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4/25/2017 7:42:44 PM
Posted: 10/18/2001 5:44:07 PM EDT
I think our governor, John 'Big J' Engler, is okay for the state, but he loves taxes. The internet will be taxed into an ad for ABC/NBC/FOX and the other thing cbs: WASHINGTON, D.C. — The free ride on the Internet ends this Sunday. Congress on Thursday chose not to extend a 1998 ban on taxes that target the Internet, meaning that, theoretically, state and local governments could begin imposing Internet taxes on Monday.
Link Posted: 10/18/2001 5:44:41 PM EDT
"Starting Monday, there's an opportunity for considerable economic mischief," Sen. Ron Wyden, D-Ore., said. There is concern that tax officials around the country could begin interpreting their tax laws as applying to the Internet. Some lawmakers say that would be a drag on the already faltering economy. "This is no time for Congress to permit a new onslaught of taxes on the consumer, or on the tech sector," Rep. Christopher Cox, R-Calif., said. The moratorium wasn't without its problems, though. It left unresolved a complicated issue involving uncollected state sales taxes on electronic commerce. There is an estimated $26 billion or so at stake for the year 2000 alone. Because the Senate couldn't agree on what to do about it, they declined to extend the moratorium immediately. State and local governments want a piece of that $26 billion action. They say that if Congress does renew the ban, it should let them make out-of-state Internet, catalogue and telephone sellers do the work of collecting sales taxes and passing them back to the governments. A state is barred under a Supreme Court decision from forcing an out-of-state business to collect its sales tax unless the business has a physical presence, or "nexus," in that state. But buyers are generally supposed to pay the tax when they purchase something from an out-of-state retailer under current law, but the laws are rarely enforced. "A lot of mayors and governors don't want the political heat of collecting those taxes," Wyden said. In their quest for their share of the $26 billion, government officials are backed by most traditional retailers, including many of the nation's largest chains. They say Internet competitors have an unfair advantage. Internet sellers want the current patchwork of tax rates and rules in some 7,500 jurisdictions replaced by something less burdensome. They also fear being subjected to dozens of other kinds of state taxes and audits, particularly involving corporate taxes. Earlier this week, the House passed a straight two-year extension of the current moratorium that did not address the sales tax question. That was blocked in the Senate. "We ought to deal with both sets of problems at the same time," Sen. Byron Dorgan, D-N.D., said. "I would object to a two-year moratorium that doesn't address the second problem." But Dorgan failed Thursday to win Senate approval of an extension until June 30 that encouraged states to work on a simplified system to collect taxes on remote sales. That sealed the moratorium's fate for the time being. Both houses of Congress are in recess until Tuesday while the Capitol complex is checked for anthrax contamination. Sen. Michael Enzi, R-Wyo., said he wants sales tax simplification that would result in "one form, once place to send your check, and one audit." Republicans and Democrats insisted Thursday that they would resolve their differences and pass an extension of the moratorium before adjourning for the year. There may be an effort to take up the House-passed two-year extension next week in the Senate and allow votes on a series of sales tax amendments. "There is an interest on both sides of the aisle to extend the moratorium," Senate Minority Whip Don Nickles, R-Okla., said.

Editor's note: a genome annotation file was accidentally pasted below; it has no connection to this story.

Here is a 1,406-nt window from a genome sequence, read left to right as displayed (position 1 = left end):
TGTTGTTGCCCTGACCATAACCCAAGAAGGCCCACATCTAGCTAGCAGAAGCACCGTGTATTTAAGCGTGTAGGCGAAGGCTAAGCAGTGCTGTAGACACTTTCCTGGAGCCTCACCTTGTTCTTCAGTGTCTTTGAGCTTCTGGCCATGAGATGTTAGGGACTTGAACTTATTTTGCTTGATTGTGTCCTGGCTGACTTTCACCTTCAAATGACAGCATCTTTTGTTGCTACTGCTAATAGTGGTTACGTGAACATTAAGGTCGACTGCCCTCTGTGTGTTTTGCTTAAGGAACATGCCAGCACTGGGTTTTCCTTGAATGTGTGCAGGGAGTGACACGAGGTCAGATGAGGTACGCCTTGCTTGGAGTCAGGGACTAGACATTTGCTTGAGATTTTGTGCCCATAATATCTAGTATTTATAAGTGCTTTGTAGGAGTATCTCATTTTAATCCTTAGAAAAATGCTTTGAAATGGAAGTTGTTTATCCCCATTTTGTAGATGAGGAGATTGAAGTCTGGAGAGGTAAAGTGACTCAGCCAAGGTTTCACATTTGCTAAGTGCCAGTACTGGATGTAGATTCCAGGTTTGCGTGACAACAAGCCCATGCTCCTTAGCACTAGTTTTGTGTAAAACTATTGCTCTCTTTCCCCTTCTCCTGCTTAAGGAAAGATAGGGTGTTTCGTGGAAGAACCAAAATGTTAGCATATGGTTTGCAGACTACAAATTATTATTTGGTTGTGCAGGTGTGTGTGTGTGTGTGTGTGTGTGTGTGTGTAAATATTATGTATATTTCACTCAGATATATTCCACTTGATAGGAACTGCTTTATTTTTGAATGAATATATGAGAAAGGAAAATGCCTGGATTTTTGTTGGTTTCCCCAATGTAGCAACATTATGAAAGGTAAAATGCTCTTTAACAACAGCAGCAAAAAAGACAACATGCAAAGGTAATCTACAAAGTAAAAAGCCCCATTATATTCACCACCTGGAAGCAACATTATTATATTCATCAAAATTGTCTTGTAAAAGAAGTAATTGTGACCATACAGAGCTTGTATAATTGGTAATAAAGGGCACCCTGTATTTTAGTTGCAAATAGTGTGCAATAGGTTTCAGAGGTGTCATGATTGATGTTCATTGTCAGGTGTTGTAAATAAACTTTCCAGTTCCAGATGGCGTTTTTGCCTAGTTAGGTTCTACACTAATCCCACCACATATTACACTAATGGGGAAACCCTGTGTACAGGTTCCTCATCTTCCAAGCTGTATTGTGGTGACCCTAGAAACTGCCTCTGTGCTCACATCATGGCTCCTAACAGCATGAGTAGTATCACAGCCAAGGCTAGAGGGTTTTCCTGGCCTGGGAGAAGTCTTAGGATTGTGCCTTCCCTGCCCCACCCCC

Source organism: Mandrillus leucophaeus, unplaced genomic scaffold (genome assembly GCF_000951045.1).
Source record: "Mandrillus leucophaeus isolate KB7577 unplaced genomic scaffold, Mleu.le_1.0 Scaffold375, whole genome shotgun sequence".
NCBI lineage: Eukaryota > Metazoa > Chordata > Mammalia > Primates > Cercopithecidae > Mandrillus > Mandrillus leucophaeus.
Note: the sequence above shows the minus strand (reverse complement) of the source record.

Link Posted: 10/18/2001 5:45:03 PM EDT
That sucks.